Mixing marmalade in shades of the purest vermillion.
I grew up in Los Angeles in the 1990s when the diktat for fashion was ‘Victorian consumptive’. My mother was an actress: carbs were verboten and butter was a fable. We never ate toast because no one bought bread. We certainly didn’t eat marmalade, though there was always a jar of Keiller’s in the fridge. My mother would buy it each November before Thanksgiving as her favourite pumpkin pie was the Williams Sonoma recipe which calls for a tablespoon of the stuff. After the event, the jar would be relegated to the back of the fridge where it would spend the rest of its life slowly growing mould in exile.
Like Paddington Bear, I am an immigrant from warmer climes and I, too, have a penchant for wellies no matter the season. I struggle with British weather. My first year in London, I lost a stone and was told that I had high blood pressure. When the kindly Jamaican nurse heard my accent and asked where I was from, she told me the weather was all that was the matter. ‘Eat some bacon and have your husband take you someplace hot.’ Sadly, a tropical holiday was not in my stars. So instead, I did the next best thing. I spent the winter eating bacon butties and learning to make marmalade.
From the moment I inhaled that orange steam, I was hooked. Molten marmalade smells like orange blossom on a sultry southern California night. My ailing lungs relax when I’m stirring a bubbling pot. Pores in my face open, blood vessels dilate and circulation is increased. Pregnancy glow be damned. I had the complexion of a troll when I was up the duff, but I am a goddess when making marmalade.
My competitive nature kicked in the second year I made marmalade, when I decided to enter Dalemain, the World’s Original Marmalade Awards. I won silver marks and have done so every year after that. Where the fuck is my gold? Pure orange jelly has been my whiteness of the whale. I’m like Captain Ahab in a cashmere twin-set and I will stay up all hours of the night hoping to capture the perfect jar. Should my marmalade move, in Mad Men parlance, more like a season two Peggy Olson than a comely Joan Holloway, I will start again. Because it’s got to be good enough for Dalemain. And so far, it hasn’t been.
Competition is stiff at Dalemain. Over 3,000 jars come in from all over the world to be judged by a panel of journalists, bakers and volunteers, many of whom belong to the Women’s Institute. In my mind, they are a brigade of Miss Jean Brodies, armed with teaspoons and strong opinions. They might smile at you in the high street but they will mark you down for the most arbitrary things. Like cloudiness. I’ve received this comment multiple times, despite my marmalade being brighter and clearer than any commercial marmalade. Tell me, how does one score 2 out of 2 points for appearance, but get marked down for being cloudy? I’ve also had points deducted for not filling the jar to the top of the brim. That’s because when I first learned jam-making from my great-grandmother many moons ago, she instructed me to leave a quarter-inch of headspace for a good vacuum seal. When I read their comments, it’s like they’re spitting on her grave.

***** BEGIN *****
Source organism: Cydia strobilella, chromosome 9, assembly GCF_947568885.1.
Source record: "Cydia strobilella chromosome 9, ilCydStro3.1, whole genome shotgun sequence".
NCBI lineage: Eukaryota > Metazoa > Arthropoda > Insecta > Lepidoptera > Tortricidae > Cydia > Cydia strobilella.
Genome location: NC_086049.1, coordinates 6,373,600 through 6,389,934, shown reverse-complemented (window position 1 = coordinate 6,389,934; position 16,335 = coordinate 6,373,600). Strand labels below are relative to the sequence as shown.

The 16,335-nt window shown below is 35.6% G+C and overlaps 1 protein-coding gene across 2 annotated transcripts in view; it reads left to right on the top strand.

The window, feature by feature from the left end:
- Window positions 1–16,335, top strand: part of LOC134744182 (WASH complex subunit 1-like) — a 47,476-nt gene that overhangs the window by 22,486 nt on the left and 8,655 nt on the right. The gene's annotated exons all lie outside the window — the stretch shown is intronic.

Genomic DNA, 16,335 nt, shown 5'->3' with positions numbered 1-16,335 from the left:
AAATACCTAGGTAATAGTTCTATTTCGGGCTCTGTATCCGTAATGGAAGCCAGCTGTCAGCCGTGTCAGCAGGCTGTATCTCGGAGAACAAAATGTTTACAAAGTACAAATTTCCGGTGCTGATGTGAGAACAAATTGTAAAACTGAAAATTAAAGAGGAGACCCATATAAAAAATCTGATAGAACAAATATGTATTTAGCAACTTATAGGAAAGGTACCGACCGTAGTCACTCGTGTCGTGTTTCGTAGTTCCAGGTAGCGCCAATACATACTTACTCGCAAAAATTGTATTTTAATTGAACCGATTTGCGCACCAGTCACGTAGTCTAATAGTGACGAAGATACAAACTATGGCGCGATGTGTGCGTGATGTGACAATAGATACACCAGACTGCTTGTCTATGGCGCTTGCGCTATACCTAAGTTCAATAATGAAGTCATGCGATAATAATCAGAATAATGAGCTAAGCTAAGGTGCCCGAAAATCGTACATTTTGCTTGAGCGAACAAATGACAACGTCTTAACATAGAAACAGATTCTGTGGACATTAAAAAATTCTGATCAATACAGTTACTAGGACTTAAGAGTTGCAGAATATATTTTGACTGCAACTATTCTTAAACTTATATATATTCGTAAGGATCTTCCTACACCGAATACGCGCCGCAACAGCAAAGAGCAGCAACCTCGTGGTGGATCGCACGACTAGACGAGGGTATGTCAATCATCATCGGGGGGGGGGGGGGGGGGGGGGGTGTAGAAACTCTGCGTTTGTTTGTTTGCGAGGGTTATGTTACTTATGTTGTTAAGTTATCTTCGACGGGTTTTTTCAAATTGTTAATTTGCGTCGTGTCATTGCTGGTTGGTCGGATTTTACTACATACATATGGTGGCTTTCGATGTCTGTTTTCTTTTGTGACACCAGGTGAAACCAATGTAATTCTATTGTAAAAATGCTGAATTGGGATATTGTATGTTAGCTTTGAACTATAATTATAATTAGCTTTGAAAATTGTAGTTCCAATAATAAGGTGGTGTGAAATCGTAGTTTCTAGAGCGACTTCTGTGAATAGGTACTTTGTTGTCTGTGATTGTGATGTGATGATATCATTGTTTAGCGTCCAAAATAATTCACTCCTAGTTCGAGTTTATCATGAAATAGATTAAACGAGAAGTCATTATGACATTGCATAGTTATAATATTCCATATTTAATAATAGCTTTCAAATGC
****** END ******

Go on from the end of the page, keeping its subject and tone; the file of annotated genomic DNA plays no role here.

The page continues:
This year’s scorecard read: ‘Good flavour. Well-filled jar. Peel just chewy.’ My shred is sliced as thinly as is humanly possible. Not since the weeks before my wedding have I ever been so consumed by thinness. Thinner. Finer. Slice it finer. I want it the width of a paper cut. If my husband ‘helps’, I have to redo it. Then the shred soaks overnight before simmering for several hours. The only way it could be conceived as chewy is if you don’t have teeth.
For years, all I wanted was to win gold marks at Dalemain. Then I heard that, several years ago, a well-known television historian had, like me, grown frustrated at never scoring gold marks. So they entered a jar of store-bought marmalade. They went home, melted it down, repotted it and entered it into the competition as their own. The arbiters of taste awarded it gold marks. Please, someone televise this trickery. It’ll be to marmalade what the Judgment of Paris was to wine. This story convinced me to stop trying to impress persnickety old ladies. I already have one grandmother who’s disappointed in me. I needn’t more.
These days, I prefer to keep my jars as opposed to handing them out – like health services dispersing condoms on a college campus. I’ve grown stingy. Each small batch is made across two days. By the end, my skin is flawless but my hands creak with arthritis. Unless someone really loves the stuff, I won’t give my marmalade away. Americans with a curiosity can get lost, I share only with the initiated, the true enthusiasts. I’m not here to proselytise. I’m here to amass as much marmalade as I can before the season ends.
My favourite batch is the last one I make before hanging up my maslin pan. It’s dark and juicy and not pure at all as I mix Sevilles with Sicilian blood oranges. The resulting colour reminds me of Gauguin’s Vision After the Sermon, in which Jacob wrestles with an angel in a blazing field. Gauguin called the shade ‘pure vermillion’. Lots of people think it’s red but it’s the deepest orange ever. Academics say the painting is a metaphor for his internal struggle with God and that the Breton women looking on are the source of Jacob’s struggle. Likewise, the clucking hens at Dalemain have been the source of mine. Marmalade is more than a breakfast preserve. It is edible optimism during the darkest months of the year and a reminder to keep making the best of a sour situation. As long as I preserve it, I preserve myself for another winter.